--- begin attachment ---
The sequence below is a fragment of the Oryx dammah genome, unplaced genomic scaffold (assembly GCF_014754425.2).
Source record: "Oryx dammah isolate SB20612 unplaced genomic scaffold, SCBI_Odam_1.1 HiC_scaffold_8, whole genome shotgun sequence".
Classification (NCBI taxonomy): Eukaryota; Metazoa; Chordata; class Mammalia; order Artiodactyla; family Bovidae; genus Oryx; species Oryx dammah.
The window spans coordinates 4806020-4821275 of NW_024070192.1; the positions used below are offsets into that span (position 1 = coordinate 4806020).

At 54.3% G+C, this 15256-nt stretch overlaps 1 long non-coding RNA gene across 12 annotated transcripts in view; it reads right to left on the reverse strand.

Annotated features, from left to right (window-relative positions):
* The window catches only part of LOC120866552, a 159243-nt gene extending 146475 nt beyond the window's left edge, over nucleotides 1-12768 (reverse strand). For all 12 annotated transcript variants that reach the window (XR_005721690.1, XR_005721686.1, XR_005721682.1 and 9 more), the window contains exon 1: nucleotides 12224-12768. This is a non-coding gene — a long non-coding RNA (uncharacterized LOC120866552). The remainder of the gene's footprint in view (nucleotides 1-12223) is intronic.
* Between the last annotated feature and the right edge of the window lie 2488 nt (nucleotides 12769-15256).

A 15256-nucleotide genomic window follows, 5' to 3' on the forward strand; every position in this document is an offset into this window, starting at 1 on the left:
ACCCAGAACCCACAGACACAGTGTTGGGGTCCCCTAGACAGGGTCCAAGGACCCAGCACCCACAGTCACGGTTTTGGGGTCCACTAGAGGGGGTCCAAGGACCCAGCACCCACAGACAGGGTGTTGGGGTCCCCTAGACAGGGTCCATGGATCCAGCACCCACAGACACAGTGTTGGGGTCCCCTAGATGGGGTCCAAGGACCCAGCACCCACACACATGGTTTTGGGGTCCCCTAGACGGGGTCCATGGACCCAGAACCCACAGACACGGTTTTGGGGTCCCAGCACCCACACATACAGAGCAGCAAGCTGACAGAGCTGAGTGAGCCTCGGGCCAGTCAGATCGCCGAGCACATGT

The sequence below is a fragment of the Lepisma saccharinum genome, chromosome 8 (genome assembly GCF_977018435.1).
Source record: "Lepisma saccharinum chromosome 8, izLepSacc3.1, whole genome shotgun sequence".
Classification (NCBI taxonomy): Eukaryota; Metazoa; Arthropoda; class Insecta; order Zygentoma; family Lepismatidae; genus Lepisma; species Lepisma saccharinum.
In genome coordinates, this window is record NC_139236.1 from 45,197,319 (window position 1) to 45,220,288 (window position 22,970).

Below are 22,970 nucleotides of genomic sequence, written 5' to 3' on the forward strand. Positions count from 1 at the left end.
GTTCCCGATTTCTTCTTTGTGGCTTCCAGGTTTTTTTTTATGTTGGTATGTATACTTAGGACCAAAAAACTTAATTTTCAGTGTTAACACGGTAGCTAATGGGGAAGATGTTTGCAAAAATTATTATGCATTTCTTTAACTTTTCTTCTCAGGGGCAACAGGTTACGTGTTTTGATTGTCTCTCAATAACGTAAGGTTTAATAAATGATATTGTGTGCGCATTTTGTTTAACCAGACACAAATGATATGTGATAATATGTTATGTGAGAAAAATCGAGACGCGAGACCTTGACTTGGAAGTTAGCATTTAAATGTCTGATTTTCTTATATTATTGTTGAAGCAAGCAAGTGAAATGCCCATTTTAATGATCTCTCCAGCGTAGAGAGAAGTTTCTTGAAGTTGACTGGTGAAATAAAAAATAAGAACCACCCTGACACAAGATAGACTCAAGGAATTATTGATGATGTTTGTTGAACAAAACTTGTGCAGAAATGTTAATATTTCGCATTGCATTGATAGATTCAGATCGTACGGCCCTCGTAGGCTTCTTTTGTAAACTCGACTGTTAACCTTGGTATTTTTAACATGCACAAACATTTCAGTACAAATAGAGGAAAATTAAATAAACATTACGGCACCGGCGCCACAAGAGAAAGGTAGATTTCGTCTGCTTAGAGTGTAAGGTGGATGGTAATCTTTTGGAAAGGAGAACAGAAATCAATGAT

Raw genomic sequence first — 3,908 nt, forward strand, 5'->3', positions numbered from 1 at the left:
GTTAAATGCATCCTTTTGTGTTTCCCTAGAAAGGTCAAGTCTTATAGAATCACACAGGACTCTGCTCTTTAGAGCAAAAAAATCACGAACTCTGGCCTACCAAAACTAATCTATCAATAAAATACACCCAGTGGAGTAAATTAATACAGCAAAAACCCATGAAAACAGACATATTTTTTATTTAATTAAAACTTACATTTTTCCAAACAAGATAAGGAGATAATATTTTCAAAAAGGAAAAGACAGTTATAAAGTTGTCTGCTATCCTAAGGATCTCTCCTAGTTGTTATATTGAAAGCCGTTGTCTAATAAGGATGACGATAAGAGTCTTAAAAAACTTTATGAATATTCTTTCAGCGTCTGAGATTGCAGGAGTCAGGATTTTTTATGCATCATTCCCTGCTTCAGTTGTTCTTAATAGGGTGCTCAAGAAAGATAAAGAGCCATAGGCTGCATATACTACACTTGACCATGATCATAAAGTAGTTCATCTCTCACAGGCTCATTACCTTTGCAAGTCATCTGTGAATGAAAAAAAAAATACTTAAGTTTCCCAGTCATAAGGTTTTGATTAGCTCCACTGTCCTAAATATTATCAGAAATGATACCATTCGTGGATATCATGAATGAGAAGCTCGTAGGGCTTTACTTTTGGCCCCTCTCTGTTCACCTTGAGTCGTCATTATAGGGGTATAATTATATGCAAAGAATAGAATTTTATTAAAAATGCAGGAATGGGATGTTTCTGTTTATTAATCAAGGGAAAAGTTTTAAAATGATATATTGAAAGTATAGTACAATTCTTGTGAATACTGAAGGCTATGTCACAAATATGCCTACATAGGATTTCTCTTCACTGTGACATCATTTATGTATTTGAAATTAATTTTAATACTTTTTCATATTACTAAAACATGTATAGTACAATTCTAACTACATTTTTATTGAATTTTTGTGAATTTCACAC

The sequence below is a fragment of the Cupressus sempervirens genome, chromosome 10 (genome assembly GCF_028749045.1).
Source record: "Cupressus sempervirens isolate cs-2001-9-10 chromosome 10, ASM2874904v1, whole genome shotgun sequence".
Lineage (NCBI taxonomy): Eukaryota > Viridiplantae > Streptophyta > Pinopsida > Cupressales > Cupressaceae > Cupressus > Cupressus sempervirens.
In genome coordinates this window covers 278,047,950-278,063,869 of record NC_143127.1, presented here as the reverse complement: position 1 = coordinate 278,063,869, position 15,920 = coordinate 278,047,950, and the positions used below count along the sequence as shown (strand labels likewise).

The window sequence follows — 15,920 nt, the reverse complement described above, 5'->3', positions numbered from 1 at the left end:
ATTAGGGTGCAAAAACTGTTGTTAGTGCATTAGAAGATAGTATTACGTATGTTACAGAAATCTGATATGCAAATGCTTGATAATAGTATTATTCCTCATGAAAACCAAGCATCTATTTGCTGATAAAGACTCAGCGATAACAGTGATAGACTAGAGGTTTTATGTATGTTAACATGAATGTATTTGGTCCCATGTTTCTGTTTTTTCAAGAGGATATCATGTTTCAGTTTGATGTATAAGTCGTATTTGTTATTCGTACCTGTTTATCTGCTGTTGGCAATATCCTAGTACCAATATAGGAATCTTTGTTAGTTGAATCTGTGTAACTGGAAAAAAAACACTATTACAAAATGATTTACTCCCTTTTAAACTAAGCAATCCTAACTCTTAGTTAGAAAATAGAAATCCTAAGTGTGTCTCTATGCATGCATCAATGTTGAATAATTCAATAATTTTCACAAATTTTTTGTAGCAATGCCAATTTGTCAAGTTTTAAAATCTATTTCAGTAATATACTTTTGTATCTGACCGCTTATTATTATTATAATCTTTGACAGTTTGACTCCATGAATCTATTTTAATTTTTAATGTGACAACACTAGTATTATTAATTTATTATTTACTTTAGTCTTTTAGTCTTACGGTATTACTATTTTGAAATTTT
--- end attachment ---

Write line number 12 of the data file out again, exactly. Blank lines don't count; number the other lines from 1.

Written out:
Source record: "Lepisma saccharinum chromosome 8, izLepSacc3.1, whole genome shotgun sequence".